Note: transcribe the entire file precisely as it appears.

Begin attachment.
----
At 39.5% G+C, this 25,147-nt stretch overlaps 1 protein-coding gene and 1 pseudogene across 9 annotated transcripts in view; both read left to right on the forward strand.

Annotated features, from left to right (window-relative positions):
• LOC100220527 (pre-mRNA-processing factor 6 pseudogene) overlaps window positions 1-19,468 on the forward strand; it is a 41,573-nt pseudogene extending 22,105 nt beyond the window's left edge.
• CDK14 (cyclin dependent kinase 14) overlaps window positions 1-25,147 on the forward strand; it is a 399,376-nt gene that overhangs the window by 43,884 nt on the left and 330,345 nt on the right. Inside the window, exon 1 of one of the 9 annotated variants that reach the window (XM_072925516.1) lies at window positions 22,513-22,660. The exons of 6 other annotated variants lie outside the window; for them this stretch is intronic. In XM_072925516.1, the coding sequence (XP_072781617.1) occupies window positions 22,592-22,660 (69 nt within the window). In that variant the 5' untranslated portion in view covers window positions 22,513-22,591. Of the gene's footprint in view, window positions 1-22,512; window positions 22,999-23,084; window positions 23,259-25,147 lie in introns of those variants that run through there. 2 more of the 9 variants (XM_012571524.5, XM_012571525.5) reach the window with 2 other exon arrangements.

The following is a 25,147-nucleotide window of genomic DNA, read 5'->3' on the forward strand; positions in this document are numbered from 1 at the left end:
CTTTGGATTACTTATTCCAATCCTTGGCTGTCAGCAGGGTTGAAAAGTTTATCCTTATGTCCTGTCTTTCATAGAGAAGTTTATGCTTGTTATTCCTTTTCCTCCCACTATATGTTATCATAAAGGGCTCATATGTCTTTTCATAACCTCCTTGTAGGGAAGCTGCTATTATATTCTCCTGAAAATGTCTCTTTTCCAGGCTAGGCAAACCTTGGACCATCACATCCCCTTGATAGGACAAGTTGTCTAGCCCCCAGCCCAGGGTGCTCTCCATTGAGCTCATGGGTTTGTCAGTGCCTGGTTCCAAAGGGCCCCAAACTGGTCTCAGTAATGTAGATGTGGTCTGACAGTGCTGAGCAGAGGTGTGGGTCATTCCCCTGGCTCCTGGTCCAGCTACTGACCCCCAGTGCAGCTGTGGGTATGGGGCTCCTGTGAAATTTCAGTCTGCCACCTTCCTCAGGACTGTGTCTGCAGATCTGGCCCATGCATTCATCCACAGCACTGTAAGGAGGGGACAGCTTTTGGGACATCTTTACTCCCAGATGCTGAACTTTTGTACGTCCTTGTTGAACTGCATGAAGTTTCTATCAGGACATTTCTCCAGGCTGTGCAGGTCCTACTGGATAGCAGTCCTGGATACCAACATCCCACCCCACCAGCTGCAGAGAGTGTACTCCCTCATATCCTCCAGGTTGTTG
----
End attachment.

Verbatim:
At 39.5% G+C, this 25,147-nt stretch overlaps 1 protein-coding gene and 1 pseudogene across 9 annotated transcripts in view; both read left to right on the forward strand.

Annotated features, from left to right (window-relative positions):
• LOC100220527 (pre-mRNA-processing factor 6 pseudogene) overlaps window positions 1-19,468 on the forward strand; it is a 41,573-nt pseudogene extending 22,105 nt beyond the window's left edge.
• CDK14 (cyclin dependent kinase 14) overlaps window positions 1-25,147 on the forward strand; it is a 399,376-nt gene that overhangs the window by 43,884 nt on the left and 330,345 nt on the right. Inside the window, exon 1 of one of the 9 annotated variants that reach the window (XM_072925516.1) lies at window positions 22,513-22,660. The exons of 6 other annotated variants lie outside the window; for them this stretch is intronic. In XM_072925516.1, the coding sequence (XP_072781617.1) occupies window positions 22,592-22,660 (69 nt within the window). In that variant the 5' untranslated portion in view covers window positions 22,513-22,591. Of the gene's footprint in view, window positions 1-22,512; window positions 22,999-23,084; window positions 23,259-25,147 lie in introns of those variants that run through there. 2 more of the 9 variants (XM_012571524.5, XM_012571525.5) reach the window with 2 other exon arrangements.

The following is a 25,147-nucleotide window of genomic DNA, read 5'->3' on the forward strand; positions in this document are numbered from 1 at the left end:
CTTTGGATTACTTATTCCAATCCTTGGCTGTCAGCAGGGTTGAAAAGTTTATCCTTATGTCCTGTCTTTCATAGAGAAGTTTATGCTTGTTATTCCTTTTCCTCCCACTATATGTTATCATAAAGGGCTCATATGTCTTTTCATAACCTCCTTGTAGGGAAGCTGCTATTATATTCTCCTGAAAATGTCTCTTTTCCAGGCTAGGCAAACCTTGGACCATCACATCCCCTTGATAGGACAAGTTGTCTAGCCCCCAGCCCAGGGTGCTCTCCATTGAGCTCATGGGTTTGTCAGTGCCTGGTTCCAAAGGGCCCCAAACTGGTCTCAGTAATGTAGATGTGGTCTGACAGTGCTGAGCAGAGGTGTGGGTCATTCCCCTGGCTCCTGGTCCAGCTACTGACCCCCAGTGCAGCTGTGGGTATGGGGCTCCTGTGAAATTTCAGTCTGCCACCTTCCTCAGGACTGTGTCTGCAGATCTGGCCCATGCATTCATCCACAGCACTGTAAGGAGGGGACAGCTTTTGGGACATCTTTACTCCCAGATGCTGAACTTTTGTACGTCCTTGTTGAACTGCATGAAGTTTCTATCAGGACATTTCTCCAGGCTGTGCAGGTCCTACTGGATAGCAGTCCTGGATACCAACATCCCACCCCACCAGCTGCAGAGAGTGTACTCCCTCATATCCTCCAGGTTGTTG